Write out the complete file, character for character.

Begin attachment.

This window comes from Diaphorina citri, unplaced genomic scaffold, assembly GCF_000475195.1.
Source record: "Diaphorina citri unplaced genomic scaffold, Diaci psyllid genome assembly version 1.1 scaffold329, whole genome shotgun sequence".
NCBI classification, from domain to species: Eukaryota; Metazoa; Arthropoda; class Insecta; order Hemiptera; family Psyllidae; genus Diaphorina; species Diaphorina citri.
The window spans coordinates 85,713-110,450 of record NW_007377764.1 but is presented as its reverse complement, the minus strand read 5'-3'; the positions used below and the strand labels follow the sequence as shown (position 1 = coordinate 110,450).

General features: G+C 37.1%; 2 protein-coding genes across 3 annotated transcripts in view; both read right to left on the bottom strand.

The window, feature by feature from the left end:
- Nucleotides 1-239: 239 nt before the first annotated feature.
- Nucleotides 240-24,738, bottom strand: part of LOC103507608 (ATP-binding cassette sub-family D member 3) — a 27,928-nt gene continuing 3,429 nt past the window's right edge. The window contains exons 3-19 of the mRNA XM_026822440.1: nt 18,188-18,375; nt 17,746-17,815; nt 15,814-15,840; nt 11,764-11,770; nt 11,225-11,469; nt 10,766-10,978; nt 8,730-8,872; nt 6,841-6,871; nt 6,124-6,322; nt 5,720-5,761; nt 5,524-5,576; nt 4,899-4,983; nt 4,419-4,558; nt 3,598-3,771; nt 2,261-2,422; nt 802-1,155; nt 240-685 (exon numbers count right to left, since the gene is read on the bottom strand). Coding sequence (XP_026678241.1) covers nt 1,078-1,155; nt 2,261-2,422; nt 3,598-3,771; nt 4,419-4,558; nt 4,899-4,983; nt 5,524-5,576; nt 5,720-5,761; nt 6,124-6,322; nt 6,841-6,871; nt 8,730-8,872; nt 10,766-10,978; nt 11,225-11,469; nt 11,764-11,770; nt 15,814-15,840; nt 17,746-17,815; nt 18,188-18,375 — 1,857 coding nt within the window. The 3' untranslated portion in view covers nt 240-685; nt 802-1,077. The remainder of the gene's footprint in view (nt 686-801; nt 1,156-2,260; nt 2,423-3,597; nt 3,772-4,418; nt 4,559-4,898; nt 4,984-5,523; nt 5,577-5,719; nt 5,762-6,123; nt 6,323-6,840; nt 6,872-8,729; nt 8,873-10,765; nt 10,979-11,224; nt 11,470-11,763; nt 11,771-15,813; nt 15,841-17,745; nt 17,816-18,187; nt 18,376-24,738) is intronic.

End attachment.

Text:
This window comes from Diaphorina citri, unplaced genomic scaffold, assembly GCF_000475195.1.
Source record: "Diaphorina citri unplaced genomic scaffold, Diaci psyllid genome assembly version 1.1 scaffold329, whole genome shotgun sequence".
NCBI classification, from domain to species: Eukaryota; Metazoa; Arthropoda; class Insecta; order Hemiptera; family Psyllidae; genus Diaphorina; species Diaphorina citri.
The window spans coordinates 85,713-110,450 of record NW_007377764.1 but is presented as its reverse complement, the minus strand read 5'-3'; the positions used below and the strand labels follow the sequence as shown (position 1 = coordinate 110,450).

General features: G+C 37.1%; 2 protein-coding genes across 3 annotated transcripts in view; both read right to left on the bottom strand.

The window, feature by feature from the left end:
- Nucleotides 1-239: 239 nt before the first annotated feature.
- Nucleotides 240-24,738, bottom strand: part of LOC103507608 (ATP-binding cassette sub-family D member 3) — a 27,928-nt gene continuing 3,429 nt past the window's right edge. The window contains exons 3-19 of the mRNA XM_026822440.1: nt 18,188-18,375; nt 17,746-17,815; nt 15,814-15,840; nt 11,764-11,770; nt 11,225-11,469; nt 10,766-10,978; nt 8,730-8,872; nt 6,841-6,871; nt 6,124-6,322; nt 5,720-5,761; nt 5,524-5,576; nt 4,899-4,983; nt 4,419-4,558; nt 3,598-3,771; nt 2,261-2,422; nt 802-1,155; nt 240-685 (exon numbers count right to left, since the gene is read on the bottom strand). Coding sequence (XP_026678241.1) covers nt 1,078-1,155; nt 2,261-2,422; nt 3,598-3,771; nt 4,419-4,558; nt 4,899-4,983; nt 5,524-5,576; nt 5,720-5,761; nt 6,124-6,322; nt 6,841-6,871; nt 8,730-8,872; nt 10,766-10,978; nt 11,225-11,469; nt 11,764-11,770; nt 15,814-15,840; nt 17,746-17,815; nt 18,188-18,375 — 1,857 coding nt within the window. The 3' untranslated portion in view covers nt 240-685; nt 802-1,077. The remainder of the gene's footprint in view (nt 686-801; nt 1,156-2,260; nt 2,423-3,597; nt 3,772-4,418; nt 4,559-4,898; nt 4,984-5,523; nt 5,577-5,719; nt 5,762-6,123; nt 6,323-6,840; nt 6,872-8,729; nt 8,873-10,765; nt 10,979-11,224; nt 11,470-11,763; nt 11,771-15,813; nt 15,841-17,745; nt 17,816-18,187; nt 18,376-24,738) is intronic.